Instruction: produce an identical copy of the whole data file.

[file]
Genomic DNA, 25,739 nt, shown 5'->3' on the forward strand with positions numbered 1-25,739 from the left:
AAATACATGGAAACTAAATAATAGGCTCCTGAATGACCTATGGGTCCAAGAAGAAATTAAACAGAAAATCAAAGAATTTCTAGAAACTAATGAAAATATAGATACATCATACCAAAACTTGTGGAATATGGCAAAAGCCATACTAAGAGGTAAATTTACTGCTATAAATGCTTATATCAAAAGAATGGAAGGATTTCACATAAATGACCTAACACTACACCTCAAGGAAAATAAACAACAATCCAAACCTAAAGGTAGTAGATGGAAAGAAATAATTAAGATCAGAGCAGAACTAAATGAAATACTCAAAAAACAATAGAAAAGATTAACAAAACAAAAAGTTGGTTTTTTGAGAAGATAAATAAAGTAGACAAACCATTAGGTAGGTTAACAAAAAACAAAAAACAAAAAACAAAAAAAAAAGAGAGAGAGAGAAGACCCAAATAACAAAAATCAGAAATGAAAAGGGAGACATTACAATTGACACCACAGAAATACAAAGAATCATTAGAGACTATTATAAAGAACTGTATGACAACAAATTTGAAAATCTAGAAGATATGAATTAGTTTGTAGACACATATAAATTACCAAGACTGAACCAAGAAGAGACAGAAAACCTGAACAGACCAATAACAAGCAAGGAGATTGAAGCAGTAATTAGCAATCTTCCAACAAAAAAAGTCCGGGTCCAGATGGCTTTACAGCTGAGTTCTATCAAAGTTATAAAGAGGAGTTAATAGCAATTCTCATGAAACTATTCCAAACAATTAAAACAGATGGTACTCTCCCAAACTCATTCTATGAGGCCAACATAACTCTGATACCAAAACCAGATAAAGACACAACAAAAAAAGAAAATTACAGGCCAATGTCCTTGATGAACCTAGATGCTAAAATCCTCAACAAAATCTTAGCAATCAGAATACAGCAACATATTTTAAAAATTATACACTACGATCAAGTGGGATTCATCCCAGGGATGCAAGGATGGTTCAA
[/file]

Genomic DNA, 25,739 nt, shown 5'->3' on the forward strand with positions numbered 1-25,739 from the left:
AAATACATGGAAACTAAATAATAGGCTCCTGAATGACCTATGGGTCCAAGAAGAAATTAAACAGAAAATCAAAGAATTTCTAGAAACTAATGAAAATATAGATACATCATACCAAAACTTGTGGAATATGGCAAAAGCCATACTAAGAGGTAAATTTACTGCTATAAATGCTTATATCAAAAGAATGGAAGGATTTCACATAAATGACCTAACACTACACCTCAAGGAAAATAAACAACAATCCAAACCTAAAGGTAGTAGATGGAAAGAAATAATTAAGATCAGAGCAGAACTAAATGAAATACTCAAAAAACAATAGAAAAGATTAACAAAACAAAAAGTTGGTTTTTTGAGAAGATAAATAAAGTAGACAAACCATTAGGTAGGTTAACAAAAAACAAAAAACAAAAAACAAAAAAAAAAGAGAGAGAGAGAAGACCCAAATAACAAAAATCAGAAATGAAAAGGGAGACATTACAATTGACACCACAGAAATACAAAGAATCATTAGAGACTATTATAAAGAACTGTATGACAACAAATTTGAAAATCTAGAAGATATGAATTAGTTTGTAGACACATATAAATTACCAAGACTGAACCAAGAAGAGACAGAAAACCTGAACAGACCAATAACAAGCAAGGAGATTGAAGCAGTAATTAGCAATCTTCCAACAAAAAAAGTCCGGGTCCAGATGGCTTTACAGCTGAGTTCTATCAAAGTTATAAAGAGGAGTTAATAGCAATTCTCATGAAACTATTCCAAACAATTAAAACAGATGGTACTCTCCCAAACTCATTCTATGAGGCCAACATAACTCTGATACCAAAACCAGATAAAGACACAACAAAAAAAGAAAATTACAGGCCAATGTCCTTGATGAACCTAGATGCTAAAATCCTCAACAAAATCTTAGCAATCAGAATACAGCAACATATTTTAAAAATTATACACTACGATCAAGTGGGATTCATCCCAGGGATGCAAGGATGGTTCAA